SPORTS KINGPIN Barry Hearn plans to pin the OBE to his cricket bat when he plays for Essex over-70s cricket side.

The 72-year-old was left surprisingly gobsmacked when an email dropped saying he would be recognised in the New Year Honours List for services to sport throughout an illustrious career.

It is long overdue when you consider his 45-year sporting record, perhaps unrivalled by any other sports promoter in the UK or abroad.

This is a man who has nurtured and managed the careers of world champions Steve Davis, Chris Eubank, Phil Taylor, Ronnie O’Sullivan and Anthony Joshua.

And though he has never forgotten his working-class roots, he jokes his cricket team-mates will be reminded of his gong when the season returns next summer.

Hearn said: “Not too much throws me out in life but that email did. We all like a little pat on the back sometimes, and this is a massive one.

“It’s a statement for all the wonderful people who work for me. It’s recognition which is quite humbling.

“My head might drop off as my smile is so big now. I’m chuffed as hell.

“I’m a very proud Englishman and the thought of going to Buckingham Palace to get my OBE is a life-changing moment. I wish my mum and dad were here to see it.

“I might wear my medal when I go out to bat. I’ve been invited to play for the Essex over-70s next year. My cricket will get more attention like my golf.

“Doing things which people didn’t think was possible has been my greatest compliment.

“Especially when I look at darts, turning a pub game into a global sport; rescuing snooker 11 years ago when it was dying on its feet; and my early days of boxing and with Steve Davis.

“Sport is special. It is what builds the character of a nation and unites us all, irrespective of colour, race or creed. Covid-19 has shown us that.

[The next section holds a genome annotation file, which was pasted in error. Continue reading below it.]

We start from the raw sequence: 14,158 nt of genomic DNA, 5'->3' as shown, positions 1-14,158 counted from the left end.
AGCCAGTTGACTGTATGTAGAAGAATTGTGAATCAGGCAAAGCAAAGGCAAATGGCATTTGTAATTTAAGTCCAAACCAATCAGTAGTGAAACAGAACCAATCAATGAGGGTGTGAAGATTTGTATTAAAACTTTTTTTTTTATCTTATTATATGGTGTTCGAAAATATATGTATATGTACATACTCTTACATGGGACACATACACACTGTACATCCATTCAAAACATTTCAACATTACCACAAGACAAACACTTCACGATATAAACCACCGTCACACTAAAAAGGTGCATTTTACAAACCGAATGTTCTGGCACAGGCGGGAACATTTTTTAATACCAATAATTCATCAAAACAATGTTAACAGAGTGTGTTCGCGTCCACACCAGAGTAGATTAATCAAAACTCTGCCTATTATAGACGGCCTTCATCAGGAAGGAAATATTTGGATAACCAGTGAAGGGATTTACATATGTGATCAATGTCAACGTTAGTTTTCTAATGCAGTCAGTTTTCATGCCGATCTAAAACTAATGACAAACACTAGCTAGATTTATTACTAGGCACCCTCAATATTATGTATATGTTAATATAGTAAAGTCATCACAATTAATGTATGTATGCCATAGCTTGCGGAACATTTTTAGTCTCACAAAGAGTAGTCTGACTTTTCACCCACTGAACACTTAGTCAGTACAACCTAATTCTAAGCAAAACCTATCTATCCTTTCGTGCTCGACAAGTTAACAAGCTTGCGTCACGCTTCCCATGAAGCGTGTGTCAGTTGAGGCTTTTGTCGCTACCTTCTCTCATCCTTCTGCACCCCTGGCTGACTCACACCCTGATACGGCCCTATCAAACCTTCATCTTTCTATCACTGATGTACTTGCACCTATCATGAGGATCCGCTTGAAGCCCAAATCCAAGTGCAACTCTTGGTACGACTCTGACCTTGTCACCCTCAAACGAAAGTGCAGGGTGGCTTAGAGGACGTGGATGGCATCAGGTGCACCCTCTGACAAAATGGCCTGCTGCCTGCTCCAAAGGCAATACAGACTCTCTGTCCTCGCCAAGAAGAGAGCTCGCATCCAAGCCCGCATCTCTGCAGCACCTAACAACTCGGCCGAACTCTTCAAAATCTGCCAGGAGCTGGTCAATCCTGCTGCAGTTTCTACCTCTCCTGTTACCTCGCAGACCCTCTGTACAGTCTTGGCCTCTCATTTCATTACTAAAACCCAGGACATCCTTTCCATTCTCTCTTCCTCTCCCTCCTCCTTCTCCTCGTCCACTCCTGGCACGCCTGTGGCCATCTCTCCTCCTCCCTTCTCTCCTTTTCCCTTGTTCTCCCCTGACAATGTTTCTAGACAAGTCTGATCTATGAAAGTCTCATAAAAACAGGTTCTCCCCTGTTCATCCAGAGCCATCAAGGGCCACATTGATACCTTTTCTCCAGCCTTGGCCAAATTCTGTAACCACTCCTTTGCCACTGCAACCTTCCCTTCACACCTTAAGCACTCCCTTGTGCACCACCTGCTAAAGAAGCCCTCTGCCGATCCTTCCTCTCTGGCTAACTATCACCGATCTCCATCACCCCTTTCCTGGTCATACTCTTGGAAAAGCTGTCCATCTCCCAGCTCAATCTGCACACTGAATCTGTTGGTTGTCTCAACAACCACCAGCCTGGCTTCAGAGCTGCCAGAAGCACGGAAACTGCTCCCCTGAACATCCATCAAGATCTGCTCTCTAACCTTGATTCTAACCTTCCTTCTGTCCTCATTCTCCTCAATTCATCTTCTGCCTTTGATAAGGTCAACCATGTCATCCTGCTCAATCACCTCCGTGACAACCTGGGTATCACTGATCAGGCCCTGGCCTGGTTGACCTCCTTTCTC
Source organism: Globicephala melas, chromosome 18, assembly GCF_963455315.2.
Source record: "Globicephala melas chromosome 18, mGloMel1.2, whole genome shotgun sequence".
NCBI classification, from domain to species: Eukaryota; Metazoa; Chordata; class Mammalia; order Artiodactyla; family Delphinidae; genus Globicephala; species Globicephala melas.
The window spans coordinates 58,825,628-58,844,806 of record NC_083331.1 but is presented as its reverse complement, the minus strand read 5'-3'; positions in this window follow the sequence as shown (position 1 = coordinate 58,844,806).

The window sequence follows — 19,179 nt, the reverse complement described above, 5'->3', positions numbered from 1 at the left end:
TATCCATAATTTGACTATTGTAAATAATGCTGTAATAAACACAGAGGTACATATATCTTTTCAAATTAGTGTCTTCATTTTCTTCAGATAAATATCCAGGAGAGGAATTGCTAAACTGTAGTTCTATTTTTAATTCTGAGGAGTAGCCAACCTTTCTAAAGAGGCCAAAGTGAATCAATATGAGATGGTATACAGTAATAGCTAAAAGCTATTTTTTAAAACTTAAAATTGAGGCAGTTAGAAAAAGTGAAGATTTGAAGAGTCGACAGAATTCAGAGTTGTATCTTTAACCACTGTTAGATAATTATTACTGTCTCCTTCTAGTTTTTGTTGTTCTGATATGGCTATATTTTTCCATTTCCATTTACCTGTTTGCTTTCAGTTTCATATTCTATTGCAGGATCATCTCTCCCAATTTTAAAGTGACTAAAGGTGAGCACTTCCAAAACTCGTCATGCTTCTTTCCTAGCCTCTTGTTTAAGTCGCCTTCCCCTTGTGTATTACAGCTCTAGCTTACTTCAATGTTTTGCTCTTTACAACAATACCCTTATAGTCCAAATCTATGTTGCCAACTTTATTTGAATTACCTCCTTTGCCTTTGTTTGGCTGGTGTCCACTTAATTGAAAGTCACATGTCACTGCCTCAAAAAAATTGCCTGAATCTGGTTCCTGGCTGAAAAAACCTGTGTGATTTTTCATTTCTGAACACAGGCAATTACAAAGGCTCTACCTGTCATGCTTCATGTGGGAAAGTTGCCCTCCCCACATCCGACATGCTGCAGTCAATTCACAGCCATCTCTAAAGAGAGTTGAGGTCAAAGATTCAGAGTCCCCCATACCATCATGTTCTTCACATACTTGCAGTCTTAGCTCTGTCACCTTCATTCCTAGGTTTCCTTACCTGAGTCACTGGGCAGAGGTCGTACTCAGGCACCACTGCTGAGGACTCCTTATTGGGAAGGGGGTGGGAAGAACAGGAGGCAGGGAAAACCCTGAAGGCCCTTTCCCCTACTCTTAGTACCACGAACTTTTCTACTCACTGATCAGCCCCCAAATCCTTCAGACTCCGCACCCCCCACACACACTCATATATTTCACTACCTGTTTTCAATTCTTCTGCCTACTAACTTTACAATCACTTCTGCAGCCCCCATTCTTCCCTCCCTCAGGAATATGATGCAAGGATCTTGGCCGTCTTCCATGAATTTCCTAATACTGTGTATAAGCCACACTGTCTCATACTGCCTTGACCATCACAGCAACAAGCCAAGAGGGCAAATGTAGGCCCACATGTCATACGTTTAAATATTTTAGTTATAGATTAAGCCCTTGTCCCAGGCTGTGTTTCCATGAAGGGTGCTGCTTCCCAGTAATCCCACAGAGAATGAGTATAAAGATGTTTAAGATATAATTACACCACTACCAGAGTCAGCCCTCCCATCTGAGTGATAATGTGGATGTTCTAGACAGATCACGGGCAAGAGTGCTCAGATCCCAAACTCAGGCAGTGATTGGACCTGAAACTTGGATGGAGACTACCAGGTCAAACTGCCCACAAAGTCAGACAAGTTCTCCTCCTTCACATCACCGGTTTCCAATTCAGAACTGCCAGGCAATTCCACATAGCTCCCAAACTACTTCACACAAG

“One of the wonderful things about getting old and doing well in life is that you have the ability to tell the truth at all times.

“It’s also good to tell the truth because as you get older you cannot remember the lies.”

Hearn, a chartered accountant, established Matchroom Sport in 1982 in a Romford billiards hall and it has grown enormously over four decades, promoting darts, snooker, boxing, fishing, tenpin bowling and golf.

The company has offices in Brentwood, New York, Beijing, Shanghai and Munich, employs thousands of staff and puts on more than 650 event-days annually.

The Dagenham-born star previously owned Leyton Orient for 19 years, overseeing promotion as chairman to League One in 2006.

His son Eddie is the biggest boxing promoter in the world while daughter Katie is in charge of the company's TV production arm.

Hearn said: “I’m on a mission to spread the gospel of sport and the pursuit of excellence. I will never change that even if it means I’m unpopular with people.

“My time is coming. Fortunately I’ve built a team of people that are capable of taking the sports we promote to another level. It’s a natural evolution that will happen over the next months and years.”

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